A collection of stories, taken alternately from the Greek mythology and the legends of Northern Europe. To introduce and link together these stories, the poet has imagined a company of Norsemen to come, after long fruitless wandering in search of a Paradise on earth, to some unknown city of Greek origin, where they are kindly received and find the only Paradise possible on earth in a peaceful life brightened by these ancient glories of the imagination.
ng flutes left off their tune,
In trembling arms the weeping, haggard King
Caught Psyche, who, like some half-lifeless thing,
Took all his kisses, and no word could say,
Until at last perforce he turned away;
Because the longest agony has end,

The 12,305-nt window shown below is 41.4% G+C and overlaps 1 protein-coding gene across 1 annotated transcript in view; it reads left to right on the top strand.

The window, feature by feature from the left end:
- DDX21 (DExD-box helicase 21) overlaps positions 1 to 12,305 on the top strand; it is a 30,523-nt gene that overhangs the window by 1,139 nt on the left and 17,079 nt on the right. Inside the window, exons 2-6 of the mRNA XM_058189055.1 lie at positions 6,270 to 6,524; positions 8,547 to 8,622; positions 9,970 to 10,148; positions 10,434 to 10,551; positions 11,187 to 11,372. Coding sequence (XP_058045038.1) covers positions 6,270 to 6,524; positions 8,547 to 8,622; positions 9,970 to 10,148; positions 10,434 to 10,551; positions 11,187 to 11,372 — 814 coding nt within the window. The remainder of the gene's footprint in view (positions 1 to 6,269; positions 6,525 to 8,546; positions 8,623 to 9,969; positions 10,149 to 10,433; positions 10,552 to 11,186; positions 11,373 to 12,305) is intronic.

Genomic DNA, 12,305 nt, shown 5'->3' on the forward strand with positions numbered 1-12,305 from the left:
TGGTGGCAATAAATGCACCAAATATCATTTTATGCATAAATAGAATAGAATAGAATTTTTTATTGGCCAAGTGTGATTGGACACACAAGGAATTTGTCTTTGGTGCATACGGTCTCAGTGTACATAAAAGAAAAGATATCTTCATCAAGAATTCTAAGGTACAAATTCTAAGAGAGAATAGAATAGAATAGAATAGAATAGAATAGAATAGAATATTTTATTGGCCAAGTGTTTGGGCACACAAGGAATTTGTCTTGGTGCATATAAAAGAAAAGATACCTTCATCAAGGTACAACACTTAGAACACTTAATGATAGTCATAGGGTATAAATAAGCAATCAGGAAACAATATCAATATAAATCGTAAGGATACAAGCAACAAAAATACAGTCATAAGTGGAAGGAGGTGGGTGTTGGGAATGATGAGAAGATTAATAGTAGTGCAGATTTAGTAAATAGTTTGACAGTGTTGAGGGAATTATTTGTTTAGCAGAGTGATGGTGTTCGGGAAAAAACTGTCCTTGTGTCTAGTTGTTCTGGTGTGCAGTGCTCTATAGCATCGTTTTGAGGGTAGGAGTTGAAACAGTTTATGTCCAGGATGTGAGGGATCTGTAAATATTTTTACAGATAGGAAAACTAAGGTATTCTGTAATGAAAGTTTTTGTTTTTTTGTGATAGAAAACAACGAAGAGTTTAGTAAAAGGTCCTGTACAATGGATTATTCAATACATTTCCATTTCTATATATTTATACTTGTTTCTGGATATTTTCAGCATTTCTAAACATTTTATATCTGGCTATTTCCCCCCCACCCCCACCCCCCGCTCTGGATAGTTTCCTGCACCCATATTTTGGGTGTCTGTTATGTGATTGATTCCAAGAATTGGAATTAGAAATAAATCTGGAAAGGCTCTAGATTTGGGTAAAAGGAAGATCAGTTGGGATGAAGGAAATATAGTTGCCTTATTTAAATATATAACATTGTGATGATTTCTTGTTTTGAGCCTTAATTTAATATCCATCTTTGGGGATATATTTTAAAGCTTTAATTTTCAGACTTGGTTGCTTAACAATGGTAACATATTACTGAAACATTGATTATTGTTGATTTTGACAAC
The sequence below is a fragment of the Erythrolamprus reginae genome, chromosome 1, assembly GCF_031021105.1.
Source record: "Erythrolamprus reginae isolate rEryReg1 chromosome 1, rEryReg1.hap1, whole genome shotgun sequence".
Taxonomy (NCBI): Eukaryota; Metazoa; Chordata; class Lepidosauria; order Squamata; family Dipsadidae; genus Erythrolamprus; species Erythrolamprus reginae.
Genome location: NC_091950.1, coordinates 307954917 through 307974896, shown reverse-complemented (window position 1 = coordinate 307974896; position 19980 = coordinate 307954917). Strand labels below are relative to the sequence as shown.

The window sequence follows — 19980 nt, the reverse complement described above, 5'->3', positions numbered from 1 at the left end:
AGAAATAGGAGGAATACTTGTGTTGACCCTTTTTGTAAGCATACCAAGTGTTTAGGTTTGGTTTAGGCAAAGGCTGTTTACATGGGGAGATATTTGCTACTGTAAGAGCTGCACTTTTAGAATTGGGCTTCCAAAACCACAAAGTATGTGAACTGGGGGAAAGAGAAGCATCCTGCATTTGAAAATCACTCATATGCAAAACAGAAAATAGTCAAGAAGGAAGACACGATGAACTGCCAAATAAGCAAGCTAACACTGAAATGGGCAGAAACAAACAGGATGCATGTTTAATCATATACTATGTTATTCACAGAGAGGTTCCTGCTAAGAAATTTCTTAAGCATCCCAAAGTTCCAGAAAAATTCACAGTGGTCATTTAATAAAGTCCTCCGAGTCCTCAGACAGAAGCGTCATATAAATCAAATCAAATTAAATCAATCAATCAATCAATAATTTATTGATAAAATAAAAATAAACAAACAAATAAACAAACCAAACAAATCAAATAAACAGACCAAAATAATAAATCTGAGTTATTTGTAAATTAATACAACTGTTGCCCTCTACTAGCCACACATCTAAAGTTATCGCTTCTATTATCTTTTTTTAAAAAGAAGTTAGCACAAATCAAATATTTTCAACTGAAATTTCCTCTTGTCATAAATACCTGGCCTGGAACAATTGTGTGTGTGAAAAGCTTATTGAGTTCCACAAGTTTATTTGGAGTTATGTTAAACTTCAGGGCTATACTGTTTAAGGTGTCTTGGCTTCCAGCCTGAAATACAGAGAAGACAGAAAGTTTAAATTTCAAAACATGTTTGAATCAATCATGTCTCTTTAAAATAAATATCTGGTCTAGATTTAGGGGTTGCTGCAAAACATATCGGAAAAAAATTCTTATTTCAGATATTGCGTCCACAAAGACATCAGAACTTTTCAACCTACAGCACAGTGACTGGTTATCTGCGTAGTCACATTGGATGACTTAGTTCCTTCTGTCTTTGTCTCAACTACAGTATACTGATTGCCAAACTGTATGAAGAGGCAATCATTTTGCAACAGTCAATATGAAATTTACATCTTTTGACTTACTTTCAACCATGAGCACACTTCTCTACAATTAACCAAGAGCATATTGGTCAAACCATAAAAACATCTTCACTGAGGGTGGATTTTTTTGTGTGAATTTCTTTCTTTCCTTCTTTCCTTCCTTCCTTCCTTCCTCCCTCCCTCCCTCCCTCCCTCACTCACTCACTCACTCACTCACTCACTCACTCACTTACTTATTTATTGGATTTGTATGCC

And homeward through the twilight did they wend.
But Psyche, now faint and bewildered,
Remembered little of her pain and dread;
Her doom drawn nigh took all her fear away,
And left her faint and weary; as they say
It haps to one who 'neath a lion lies,
Who stunned and helpless feels not ere he dies
The horror of the yellow fell, the red
Hot mouth, and white teeth gleaming o'er his head;
So Psyche felt, as sinking on the ground
She cast one weary vacant look around,
And at the ending of that wretched day
Swooning beneath the risen moon she lay.
Now backward must our story go awhile
And unto Cyprus the fair flowered isle,
Where hid away from every worshipper
Was Venus sittin